Summer’s workforce a uniting of nations
International students in U.S. on visas help fill job openings
Help wanted signs still dot windows of shops in Lake George, Saratoga Springs and other area resort communities.
But local officials say job fairs and a student visa program have gone a long way to meet demand.
“We have many employers who go through the J-1 international student program,” said Gina Mintzer, executive director of the Lake George Regional Chamber of Commerce and Convention and Visitors Bureau.
The program brings overseas students and young adults to the United States to work. Local residents also are filling positions.
“My colleagues here say people are walking in daily looking for jobs,” Mintzer added. “People are fully staffed. Jobs are being filled.”
With a cap on H-2B visas, which also supply seasonal workers, the J-1 students are critical to meeting labor needs.
“The labor supply is adequate with the influx of the J-1 students,” said Lake George Mayor Robert Blais.
He estimates the program, which the Trump administration considered cutting last year, brought 1,500 to 1,800 students to the Lake George
area this season.
“Most of them work two jobs,” Blais said. “They fill most of the entry-level jobs.”
At Six Flags Great Escape theme park, 1,500 jobs needed to be filled. Rebecca Wood, theme park director of marketing and sales, said that while the J-1 program makes up less than 20 percent of its employees, “these outstanding college students from 12 different countries are an important part of our team and help to supplement our workforce, specifically before school lets out and after school begins in the fall.”
Students come from eastern Europe, Asia, Nigeria, Jamaica and other Caribbean nations.
“Without them, we’d be lost,” Blais said. “Many of our resorts would not be able to open in May or stay open in September.”
High school students typically aren’t available to work until late June and college students often return to class before Labor Day, leaving large attractions such as Six Flags seeking other workers.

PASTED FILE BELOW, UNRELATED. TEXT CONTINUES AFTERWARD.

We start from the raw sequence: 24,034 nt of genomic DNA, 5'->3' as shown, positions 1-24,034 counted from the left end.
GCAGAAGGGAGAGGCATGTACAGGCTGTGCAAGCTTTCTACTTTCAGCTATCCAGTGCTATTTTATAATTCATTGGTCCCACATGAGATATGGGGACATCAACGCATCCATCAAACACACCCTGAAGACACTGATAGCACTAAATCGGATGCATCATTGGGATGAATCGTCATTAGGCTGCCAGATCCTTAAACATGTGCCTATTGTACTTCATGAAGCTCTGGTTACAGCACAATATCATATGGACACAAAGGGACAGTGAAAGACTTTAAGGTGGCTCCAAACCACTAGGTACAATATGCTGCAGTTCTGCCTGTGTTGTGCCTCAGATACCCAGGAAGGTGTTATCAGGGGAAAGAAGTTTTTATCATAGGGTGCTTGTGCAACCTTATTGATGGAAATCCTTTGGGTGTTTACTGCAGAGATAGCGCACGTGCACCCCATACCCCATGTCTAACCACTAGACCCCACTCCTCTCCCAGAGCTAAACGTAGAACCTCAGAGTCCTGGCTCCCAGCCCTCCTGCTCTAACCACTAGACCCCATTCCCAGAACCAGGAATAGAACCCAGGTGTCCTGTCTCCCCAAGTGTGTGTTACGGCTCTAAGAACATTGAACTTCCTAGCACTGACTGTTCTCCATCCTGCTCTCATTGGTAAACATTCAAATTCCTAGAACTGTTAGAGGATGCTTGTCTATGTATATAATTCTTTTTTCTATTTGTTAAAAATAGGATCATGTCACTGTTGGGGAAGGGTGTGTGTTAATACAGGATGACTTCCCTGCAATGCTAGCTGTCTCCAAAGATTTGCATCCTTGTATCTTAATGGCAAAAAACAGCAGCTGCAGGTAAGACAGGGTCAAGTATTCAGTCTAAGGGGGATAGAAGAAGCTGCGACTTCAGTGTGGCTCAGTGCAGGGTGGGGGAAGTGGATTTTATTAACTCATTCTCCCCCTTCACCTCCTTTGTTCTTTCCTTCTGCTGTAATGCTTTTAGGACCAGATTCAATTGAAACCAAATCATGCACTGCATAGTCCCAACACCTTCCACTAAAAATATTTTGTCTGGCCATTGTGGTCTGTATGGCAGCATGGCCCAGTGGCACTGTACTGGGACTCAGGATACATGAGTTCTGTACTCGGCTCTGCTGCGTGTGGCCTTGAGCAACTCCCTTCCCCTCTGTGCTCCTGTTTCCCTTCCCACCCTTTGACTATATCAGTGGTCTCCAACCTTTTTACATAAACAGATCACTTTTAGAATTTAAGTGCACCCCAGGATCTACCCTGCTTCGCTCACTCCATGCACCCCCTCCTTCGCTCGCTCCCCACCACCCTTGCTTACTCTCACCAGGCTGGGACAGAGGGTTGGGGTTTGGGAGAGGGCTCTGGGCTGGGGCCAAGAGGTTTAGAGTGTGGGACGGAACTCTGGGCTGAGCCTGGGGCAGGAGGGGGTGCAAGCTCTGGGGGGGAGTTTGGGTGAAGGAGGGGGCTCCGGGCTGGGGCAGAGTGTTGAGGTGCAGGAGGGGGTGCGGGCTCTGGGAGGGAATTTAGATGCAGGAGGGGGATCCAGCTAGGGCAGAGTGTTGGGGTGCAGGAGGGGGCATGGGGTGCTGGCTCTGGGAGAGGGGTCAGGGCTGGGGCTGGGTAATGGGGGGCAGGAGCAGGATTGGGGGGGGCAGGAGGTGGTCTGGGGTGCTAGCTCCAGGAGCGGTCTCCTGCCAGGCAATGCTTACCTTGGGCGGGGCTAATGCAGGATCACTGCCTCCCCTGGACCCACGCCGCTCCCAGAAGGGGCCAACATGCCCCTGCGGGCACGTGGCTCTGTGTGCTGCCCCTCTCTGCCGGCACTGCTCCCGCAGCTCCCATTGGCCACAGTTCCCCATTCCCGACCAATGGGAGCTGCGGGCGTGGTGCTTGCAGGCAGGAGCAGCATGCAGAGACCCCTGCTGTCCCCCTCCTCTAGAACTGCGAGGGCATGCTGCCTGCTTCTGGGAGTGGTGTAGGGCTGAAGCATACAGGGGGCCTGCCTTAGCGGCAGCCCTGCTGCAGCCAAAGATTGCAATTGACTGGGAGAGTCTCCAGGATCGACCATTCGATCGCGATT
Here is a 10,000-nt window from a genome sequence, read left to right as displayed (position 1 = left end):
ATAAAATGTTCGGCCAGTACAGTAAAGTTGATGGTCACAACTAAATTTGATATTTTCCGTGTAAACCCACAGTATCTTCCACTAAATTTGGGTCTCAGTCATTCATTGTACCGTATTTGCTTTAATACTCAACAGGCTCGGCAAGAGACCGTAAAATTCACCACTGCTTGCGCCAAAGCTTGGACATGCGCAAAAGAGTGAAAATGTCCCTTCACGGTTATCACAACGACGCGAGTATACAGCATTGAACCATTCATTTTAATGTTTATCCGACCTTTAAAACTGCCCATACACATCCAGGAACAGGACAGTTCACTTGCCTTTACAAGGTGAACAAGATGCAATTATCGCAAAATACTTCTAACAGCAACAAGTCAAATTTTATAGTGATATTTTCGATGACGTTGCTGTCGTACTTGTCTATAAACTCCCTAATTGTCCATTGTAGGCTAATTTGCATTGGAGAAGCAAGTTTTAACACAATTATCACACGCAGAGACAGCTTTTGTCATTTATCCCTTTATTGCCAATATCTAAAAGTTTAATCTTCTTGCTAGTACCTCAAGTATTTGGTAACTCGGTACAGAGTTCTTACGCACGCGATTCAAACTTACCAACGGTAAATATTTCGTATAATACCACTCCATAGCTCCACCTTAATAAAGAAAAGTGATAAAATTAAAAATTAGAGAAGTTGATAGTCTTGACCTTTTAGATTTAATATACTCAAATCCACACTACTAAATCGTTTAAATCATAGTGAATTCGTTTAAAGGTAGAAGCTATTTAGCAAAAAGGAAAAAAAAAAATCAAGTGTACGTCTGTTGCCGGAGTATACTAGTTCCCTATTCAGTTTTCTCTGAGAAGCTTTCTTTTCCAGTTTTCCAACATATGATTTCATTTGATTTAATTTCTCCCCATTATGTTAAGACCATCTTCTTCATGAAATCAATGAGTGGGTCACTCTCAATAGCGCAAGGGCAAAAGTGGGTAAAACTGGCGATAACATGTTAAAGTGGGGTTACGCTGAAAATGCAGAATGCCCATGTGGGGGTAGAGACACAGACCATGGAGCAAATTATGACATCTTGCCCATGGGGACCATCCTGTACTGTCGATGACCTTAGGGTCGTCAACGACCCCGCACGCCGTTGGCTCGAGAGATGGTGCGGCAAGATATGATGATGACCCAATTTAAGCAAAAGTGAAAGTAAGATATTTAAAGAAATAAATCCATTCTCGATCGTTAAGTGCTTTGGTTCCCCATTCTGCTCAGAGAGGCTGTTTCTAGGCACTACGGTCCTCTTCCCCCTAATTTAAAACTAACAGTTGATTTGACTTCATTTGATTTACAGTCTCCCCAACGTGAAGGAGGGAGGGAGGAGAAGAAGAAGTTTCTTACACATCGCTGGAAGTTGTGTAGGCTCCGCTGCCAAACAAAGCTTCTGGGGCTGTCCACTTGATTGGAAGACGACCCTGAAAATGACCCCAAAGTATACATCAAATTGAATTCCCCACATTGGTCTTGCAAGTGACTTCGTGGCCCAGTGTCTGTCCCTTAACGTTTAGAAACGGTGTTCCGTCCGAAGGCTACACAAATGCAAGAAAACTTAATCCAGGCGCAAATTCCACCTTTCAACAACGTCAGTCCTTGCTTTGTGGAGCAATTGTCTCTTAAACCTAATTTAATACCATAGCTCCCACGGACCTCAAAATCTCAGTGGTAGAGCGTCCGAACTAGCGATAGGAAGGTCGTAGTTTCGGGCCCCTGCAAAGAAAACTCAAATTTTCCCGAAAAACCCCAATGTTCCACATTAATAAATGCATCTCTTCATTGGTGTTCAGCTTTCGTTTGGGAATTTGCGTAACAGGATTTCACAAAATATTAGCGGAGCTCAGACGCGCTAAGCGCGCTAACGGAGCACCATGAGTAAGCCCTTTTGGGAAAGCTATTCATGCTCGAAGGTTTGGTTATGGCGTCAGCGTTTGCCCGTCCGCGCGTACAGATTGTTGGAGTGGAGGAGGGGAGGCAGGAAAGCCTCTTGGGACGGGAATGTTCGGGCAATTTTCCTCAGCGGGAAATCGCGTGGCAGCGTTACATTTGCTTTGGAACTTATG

They’ll consider retirees and even visitors to fill gaps on a temporary basis.
“We always look for ways to reinvent our recruiting approach,” said Wood of Six Flags. “Whether it be working with local senior centers, traveling Rv-ers, or using the latest technology like text recruiting and live-response chat rooms for applicants, our team has had to approach ... the ever-changing employment landscape” in innovative ways.
The J-1 candidates are attractive to employers for a number of reasons.
“We’re finding most are working on their master’s degrees already,” said Stephanie Fregoe, who is involved in the Lake George Region Student Connection, a program that offers support and guidance to newly arrived students. “Some are going to school to be doctors or teachers.”
Last year, New York state employers hosted 31,530 J-1 students, according to U.S. State Department figures.
Participants come to the United States to improve their language skills, earn money to send back home, and see the United States.
Some may remain on the job into October.
While Six Flags may be the largest single employer of J-1 visitors, hotels, restaurants and other tourist attractions also depend on them. While some with weak language skills might be employed as housekeepers or chambermaids, those with stronger language skills may staff front desks or work as waiters.
It’s not clear what the future holds for the J-1 visa. Efforts to restrict immigration continue at the national level. In the Glens Falls area, the unemployment rate in May hit an 11-year low for the month of 4.0 percent, according to state Labor Department data.
Blais said some students who had previously worked in the village couldn’t get visas this year. “But there seems to be as many or more than in the past,” the mayor said.
Six Flags Great Escape theme park in Lake George, which filled 1,500 jobs, employs college students from 12 countries. Capital Region hotels, restaurants and other tourist attractions also hire international employees.
International students in the United States on visa help keep the rides, including the Greezed Lightnin’, going at the Six Flags Great Escape theme park in Lake George. Village Mayor Robert Blais says his community’s labor supply is adequate with the influx of students in this country through the J-1 international student program.
Hotels on Canada Street in Lake George employ college students who are in the united States with J-1 visas.